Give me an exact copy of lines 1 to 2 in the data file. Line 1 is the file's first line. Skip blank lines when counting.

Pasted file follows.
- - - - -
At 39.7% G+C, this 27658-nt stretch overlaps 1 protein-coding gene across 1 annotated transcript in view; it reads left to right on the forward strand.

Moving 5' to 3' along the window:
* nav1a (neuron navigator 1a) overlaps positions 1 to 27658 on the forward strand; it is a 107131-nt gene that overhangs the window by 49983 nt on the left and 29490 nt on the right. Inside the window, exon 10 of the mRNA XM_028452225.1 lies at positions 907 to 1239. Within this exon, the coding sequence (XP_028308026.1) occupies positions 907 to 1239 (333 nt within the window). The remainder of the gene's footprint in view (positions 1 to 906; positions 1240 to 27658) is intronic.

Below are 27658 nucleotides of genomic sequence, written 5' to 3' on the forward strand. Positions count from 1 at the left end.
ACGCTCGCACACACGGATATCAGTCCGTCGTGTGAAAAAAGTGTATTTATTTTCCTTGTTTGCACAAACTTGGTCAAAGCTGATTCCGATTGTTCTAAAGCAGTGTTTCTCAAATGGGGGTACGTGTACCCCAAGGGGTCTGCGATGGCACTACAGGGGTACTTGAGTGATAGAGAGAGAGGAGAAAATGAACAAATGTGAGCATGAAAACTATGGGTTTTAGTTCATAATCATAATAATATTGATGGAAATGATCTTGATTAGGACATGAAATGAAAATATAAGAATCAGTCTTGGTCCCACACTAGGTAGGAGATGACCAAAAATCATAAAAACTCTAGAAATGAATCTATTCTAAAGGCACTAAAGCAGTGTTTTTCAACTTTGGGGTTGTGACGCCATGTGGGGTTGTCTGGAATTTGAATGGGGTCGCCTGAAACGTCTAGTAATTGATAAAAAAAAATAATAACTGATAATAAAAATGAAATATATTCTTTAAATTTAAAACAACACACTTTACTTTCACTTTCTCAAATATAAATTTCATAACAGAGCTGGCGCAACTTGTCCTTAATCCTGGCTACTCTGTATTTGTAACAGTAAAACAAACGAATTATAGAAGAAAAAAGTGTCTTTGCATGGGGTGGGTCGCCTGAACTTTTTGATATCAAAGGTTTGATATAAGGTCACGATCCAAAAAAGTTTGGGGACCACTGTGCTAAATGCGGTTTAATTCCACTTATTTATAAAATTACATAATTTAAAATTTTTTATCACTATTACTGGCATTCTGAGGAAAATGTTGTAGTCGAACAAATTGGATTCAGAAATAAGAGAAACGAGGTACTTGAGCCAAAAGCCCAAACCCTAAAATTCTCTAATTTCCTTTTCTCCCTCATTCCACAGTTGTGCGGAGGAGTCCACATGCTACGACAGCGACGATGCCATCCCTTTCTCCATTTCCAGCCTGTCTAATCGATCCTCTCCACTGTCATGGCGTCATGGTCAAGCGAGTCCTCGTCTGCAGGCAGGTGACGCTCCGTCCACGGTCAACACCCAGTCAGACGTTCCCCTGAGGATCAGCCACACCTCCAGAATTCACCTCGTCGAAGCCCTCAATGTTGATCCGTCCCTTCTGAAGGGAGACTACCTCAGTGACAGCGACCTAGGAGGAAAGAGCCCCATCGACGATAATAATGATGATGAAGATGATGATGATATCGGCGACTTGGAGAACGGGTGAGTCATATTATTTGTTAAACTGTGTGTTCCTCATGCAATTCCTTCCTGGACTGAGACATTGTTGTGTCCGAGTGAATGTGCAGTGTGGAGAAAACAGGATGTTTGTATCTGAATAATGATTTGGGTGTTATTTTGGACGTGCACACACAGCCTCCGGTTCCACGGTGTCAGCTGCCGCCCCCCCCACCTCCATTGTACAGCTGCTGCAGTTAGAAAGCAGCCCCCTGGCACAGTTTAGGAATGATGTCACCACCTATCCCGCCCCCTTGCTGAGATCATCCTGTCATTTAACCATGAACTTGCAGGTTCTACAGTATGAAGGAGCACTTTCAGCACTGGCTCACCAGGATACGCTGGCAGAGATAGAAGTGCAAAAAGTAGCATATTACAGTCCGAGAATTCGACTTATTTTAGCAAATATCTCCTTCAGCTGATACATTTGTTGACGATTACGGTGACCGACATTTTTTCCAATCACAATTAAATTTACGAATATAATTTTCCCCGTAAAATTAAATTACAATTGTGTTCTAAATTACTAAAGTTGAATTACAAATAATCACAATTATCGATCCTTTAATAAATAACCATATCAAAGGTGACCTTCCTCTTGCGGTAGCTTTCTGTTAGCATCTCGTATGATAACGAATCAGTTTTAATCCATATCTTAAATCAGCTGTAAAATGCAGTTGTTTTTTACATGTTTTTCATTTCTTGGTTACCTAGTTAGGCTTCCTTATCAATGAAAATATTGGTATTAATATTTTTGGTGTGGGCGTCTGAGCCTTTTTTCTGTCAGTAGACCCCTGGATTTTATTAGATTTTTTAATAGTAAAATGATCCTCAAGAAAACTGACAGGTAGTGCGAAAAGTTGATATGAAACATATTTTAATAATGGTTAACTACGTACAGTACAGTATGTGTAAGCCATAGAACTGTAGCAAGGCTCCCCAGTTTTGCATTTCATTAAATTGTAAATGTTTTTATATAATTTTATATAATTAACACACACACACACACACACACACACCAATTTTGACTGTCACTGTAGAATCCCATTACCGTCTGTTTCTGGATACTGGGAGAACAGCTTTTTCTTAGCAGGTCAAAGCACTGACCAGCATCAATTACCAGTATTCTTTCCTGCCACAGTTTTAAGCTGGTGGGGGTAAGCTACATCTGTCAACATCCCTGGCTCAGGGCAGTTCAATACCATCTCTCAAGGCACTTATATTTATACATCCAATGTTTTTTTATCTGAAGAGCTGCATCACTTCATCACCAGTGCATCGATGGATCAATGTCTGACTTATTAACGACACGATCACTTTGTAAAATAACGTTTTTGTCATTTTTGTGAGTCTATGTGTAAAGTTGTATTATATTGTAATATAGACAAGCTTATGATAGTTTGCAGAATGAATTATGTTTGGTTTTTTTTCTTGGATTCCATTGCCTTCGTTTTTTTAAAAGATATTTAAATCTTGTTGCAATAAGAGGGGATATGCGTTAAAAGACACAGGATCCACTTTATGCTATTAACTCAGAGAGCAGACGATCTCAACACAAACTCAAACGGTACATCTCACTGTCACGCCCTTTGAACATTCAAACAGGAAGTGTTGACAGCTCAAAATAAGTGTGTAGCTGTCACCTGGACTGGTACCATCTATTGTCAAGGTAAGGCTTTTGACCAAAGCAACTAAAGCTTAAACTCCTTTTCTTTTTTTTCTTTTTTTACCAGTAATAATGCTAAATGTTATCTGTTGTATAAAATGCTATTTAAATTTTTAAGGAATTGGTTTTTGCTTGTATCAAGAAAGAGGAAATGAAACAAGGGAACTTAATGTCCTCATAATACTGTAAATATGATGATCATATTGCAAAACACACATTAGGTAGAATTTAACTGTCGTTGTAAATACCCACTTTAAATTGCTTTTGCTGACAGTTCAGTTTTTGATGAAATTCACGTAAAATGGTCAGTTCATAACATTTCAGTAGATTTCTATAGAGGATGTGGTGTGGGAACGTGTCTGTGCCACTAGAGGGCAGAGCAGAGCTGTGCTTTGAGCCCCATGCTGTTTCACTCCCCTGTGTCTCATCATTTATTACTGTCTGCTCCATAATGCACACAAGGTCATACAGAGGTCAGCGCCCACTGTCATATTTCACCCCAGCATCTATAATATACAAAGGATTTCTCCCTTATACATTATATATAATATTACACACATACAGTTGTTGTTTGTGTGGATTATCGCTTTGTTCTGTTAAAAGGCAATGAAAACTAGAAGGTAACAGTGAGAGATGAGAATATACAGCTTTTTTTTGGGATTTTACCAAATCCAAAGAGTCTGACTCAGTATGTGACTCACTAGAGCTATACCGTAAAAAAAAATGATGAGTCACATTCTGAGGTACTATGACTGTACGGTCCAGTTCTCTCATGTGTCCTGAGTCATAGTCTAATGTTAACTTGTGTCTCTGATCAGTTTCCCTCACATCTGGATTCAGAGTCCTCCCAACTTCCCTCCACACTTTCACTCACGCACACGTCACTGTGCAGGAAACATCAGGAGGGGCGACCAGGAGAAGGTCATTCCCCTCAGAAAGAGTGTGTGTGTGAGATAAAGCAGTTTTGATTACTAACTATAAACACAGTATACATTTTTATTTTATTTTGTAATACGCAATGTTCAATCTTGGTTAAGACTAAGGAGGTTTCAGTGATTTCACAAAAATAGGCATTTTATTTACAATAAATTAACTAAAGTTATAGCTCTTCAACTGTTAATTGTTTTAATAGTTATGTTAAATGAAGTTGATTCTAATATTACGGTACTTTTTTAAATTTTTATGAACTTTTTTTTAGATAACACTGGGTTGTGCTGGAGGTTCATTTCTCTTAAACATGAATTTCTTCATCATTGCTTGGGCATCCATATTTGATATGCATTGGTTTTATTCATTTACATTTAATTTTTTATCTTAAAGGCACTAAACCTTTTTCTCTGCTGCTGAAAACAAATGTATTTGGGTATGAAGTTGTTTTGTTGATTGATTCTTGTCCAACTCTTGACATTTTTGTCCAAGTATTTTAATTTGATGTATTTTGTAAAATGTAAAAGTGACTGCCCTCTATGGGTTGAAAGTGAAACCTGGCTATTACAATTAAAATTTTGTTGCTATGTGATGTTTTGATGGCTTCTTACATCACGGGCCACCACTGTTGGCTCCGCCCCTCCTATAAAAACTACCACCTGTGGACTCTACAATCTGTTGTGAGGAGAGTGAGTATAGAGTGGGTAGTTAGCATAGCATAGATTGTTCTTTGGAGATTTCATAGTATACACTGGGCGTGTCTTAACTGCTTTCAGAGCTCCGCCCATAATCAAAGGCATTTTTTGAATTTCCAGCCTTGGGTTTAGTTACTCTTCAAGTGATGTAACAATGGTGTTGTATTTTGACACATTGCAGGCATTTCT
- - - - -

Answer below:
At 39.7% G+C, this 27658-nt stretch overlaps 1 protein-coding gene across 1 annotated transcript in view; it reads left to right on the forward strand.

Moving 5' to 3' along the window: